Later I went for a stroll in the town which is a truly fascinating place. On the residential street leading to the centre almost every other house has a statue of the Buddha in the window. Then there is the main street, which is a veritable hot-potch of what used to be called ‘New age mysticism’: tarot card reading, crystals, hypnotherapy, ‘Saturday morning yoga with Andrew’, the ‘Zen Music Shop’. Outside the C of E parish church a wizard had set up a stall, next to a man playing reggae music, and was waving cheerfully to passers-by. Ananda had told me that Glastonbury is home to seventy-three different religions and beliefs, the highest such concentration anywhere on the planet. There was even an RC church. How, I wondered, did they get on in the midst of the seventy-three?
I was kind of relieved to get back to the peace, and monotheism, of the monastery. Interestingly, the book being read that evening in the monastic refectory was by a Benedictine who made the observation that the professed religious life as we know it in the West is in terminal decline. The Downside community is typical in that most of the eight members are in their seventies or older and they are currently planning to leave their home of the last 150 years and move in with another, similarly diminishing, community. I agree with the prognosis of terminal decline and think we, the ever dwindling faithful in the Church need to be honest about that rather than hold our heads in the sand. I think there might not be more than a couple of decades left, in the West at any rate, of a tradition that goes back over 1600 years and which has had such a profoundly positive impact on civilisation, in such areas as healthcare and education, even in the development of champagne, thanks to Dom Pérignon, a French Benedictine monk.
What will take its place? The innate human yearning for meaning will still be there, and a need for ritual. Many of us will continue to seek places of stillness; and a sense of the sacred will be as strong as ever, however that finds its expression. My guess is that things could get even more eclectic and a whole lot more wacky! But I take comfort in the words of one of the spiritual greats (I’m afraid I can’t remember which one): “The good will out.”
We have received this invitation from CAFOD to join them in prayer and reflections through Advent.
Advent is just one week away, and we’d like to invite you to join us as we seek to draw closer to God and our global family, during this meaningful but often busy time.
Each day, in our Advent Calendar, we will be sharing Bible reflections, stories of our global neighbours, prayers and practical ideas for action, as we create a space to prepare for the coming of Christ. The calendar is live now if you’d like to begin to explore the resource.
Join us on this journey by signing up now for our Advent Calendar email reminders. Sign up now Why not also encourage your family and friends to sign up too and share this Advent journey with us?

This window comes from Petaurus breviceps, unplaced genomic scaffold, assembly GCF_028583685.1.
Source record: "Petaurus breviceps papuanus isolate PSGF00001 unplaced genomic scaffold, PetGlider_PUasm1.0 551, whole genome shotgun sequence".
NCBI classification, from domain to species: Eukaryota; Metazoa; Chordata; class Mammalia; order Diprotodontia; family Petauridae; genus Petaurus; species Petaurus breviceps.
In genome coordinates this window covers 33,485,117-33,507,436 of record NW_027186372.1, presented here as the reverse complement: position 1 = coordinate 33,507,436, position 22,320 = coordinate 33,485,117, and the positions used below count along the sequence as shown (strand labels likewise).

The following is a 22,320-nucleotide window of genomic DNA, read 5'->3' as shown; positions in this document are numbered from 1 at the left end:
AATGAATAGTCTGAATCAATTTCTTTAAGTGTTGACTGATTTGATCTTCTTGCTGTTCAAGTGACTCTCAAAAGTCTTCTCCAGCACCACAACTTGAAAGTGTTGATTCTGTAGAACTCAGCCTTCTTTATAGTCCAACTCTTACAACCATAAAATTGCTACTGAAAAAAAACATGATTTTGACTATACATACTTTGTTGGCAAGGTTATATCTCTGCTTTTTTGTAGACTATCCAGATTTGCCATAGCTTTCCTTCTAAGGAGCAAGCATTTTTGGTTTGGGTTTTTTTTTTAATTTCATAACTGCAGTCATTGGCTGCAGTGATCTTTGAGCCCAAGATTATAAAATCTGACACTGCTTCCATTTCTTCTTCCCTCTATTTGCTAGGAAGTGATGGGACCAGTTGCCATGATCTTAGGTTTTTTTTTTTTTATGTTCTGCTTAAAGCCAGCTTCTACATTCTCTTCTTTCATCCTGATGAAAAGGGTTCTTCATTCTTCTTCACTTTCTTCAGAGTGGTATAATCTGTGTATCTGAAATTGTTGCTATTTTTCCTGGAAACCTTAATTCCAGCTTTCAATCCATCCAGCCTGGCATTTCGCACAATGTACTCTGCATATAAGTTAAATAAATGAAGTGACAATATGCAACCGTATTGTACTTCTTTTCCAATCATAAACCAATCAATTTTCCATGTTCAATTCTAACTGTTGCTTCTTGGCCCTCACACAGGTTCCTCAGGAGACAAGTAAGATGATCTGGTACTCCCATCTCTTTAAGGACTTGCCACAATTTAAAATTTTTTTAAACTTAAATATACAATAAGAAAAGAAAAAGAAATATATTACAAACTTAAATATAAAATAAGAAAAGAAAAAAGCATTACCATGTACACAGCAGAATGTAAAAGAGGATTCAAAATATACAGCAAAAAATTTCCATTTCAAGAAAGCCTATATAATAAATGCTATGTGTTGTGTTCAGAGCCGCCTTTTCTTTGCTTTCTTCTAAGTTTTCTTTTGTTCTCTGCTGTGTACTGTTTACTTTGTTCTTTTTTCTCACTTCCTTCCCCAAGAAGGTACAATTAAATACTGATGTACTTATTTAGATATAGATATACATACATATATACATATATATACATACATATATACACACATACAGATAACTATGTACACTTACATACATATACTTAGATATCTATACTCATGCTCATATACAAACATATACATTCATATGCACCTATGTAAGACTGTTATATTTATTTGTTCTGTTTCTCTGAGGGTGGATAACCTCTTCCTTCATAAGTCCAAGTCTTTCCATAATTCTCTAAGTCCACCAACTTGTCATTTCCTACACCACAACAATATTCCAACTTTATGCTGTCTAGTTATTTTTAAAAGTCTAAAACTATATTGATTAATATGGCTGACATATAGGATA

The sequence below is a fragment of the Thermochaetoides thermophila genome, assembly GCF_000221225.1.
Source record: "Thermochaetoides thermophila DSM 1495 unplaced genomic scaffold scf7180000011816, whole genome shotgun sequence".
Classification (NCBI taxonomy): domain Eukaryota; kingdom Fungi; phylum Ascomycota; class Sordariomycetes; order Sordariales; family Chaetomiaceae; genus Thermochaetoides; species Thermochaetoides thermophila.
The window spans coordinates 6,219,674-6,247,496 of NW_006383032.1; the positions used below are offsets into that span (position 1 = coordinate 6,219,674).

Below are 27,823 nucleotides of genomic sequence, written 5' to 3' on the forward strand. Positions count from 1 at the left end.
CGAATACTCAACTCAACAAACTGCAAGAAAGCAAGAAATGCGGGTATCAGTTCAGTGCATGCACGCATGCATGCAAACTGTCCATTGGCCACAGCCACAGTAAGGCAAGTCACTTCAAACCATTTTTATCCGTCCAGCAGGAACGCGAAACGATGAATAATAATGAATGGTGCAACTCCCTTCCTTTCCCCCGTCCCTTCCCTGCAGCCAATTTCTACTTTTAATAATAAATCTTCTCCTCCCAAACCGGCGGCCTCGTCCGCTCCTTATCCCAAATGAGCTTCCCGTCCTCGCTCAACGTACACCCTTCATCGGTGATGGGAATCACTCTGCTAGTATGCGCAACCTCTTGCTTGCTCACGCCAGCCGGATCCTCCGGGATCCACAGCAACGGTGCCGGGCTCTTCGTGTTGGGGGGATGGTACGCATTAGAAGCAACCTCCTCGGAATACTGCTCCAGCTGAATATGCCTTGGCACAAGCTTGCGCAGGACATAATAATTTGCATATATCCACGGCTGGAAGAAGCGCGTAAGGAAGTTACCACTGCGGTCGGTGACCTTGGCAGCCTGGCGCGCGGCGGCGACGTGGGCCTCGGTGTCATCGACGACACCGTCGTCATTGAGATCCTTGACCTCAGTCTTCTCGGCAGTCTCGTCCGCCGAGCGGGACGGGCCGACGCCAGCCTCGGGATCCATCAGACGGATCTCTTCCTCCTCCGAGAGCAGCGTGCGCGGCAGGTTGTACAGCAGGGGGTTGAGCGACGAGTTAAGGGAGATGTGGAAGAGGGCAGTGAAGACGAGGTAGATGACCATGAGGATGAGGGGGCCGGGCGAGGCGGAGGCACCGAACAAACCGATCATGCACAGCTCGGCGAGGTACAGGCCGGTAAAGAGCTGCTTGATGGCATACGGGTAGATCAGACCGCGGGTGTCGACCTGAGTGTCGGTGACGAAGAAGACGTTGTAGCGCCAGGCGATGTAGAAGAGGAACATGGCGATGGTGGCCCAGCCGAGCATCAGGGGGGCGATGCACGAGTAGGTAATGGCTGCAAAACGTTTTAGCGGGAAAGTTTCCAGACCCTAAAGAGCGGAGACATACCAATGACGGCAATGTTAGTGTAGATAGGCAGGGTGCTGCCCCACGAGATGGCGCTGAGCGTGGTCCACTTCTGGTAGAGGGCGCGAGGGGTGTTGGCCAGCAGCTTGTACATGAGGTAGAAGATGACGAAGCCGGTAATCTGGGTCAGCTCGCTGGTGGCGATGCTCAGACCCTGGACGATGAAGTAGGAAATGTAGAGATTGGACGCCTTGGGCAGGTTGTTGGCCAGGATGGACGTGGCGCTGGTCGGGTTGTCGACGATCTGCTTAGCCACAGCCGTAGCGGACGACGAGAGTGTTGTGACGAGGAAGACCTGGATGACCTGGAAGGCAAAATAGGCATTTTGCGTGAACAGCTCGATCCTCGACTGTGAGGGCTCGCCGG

Wishing you every blessing, as the Church year comes to a close,
For a synodal Church:the contribution of Consecrated Life From 24 to 26 November, the Union of Superiors General (USG) – the international organisation of Superiors General of men’s Religious Institutes or Societies of Apostolic Life – will hold its 96th General Assembly focusing mainly on Consecrated Life and Synodality (see programme).
As we await the results of their discussions, let us invoke the Spirit of the Lord to enlighten their work. Have a good synodal meeting!
“Pray, reflect, discuss and share your experiences, insights and desires. Do it with the freedom of those who piace their trust in God and are thus able to overcome timidity, a sense of inferiority or worse stili, reproaches and complaints, Let it be done in all simplicity, moved by the Holy Spirit, avoiding arrogance, without presumption but always having a sense of co-responsibility”. (Letter of Congregation for Institutes of Consecrated Life and Societies of Apostolic Life, 23 July 2021)
We continue our journey to discover the spirituality of the different religious families, associations and ecclesial movements. Today we invite you to discover theSalesian spirituality.
“Listening, sincere and open dialogue, discernment in the Holy Spirit, prayer, planning and shared formation can foster a journey “together” and the construction of an inclusive “we” in view of the mission.”
The Synod in the world We continue to receive pictures, videos, … from all over the world showing the great creativity of our communities. Be inspired: come and see!“To ensure that the synodal church is not a mirage, but rather a dream to be realized, it is necessary to dream together, to pray together, and to work together ”.
(From the letter of Congregation for Institutes of Consecrated Life and Societies of Apostolic Life, 23 July 2021)Directly from our brothers and sisters in India a nice video (only in English) which explain what is the Synod on Synodality.
Listening to people with disabilities. We need you! We invite you to send materials and good practices for the involvement of people with disabilities in the synodal process to email@example.com ListeningToAll #NobodyExcluded Feel like singing? By popular demand, we offer you the Hymn of the Synodal Way of India with the lyrics so that you too can sing … At the top of your lungs!
The Goose Game: a teamwork Finally, the English version of the Goose Game proposed by the diocese of Palencia (Spain) is now available in French, Italian, Portuguese, and Dutch too thanks to all who have collaborated. Click here to download the game .
Pray for the Synod In order to support the synodal journey and ask for the Spirit’s assistance, together with the World Network of Prayers of the Pope and UISG, we have set up a website in 5 languages: Church on the Way. Pray for the Synod. From 2 November, you too can send your prayer. See how to do it…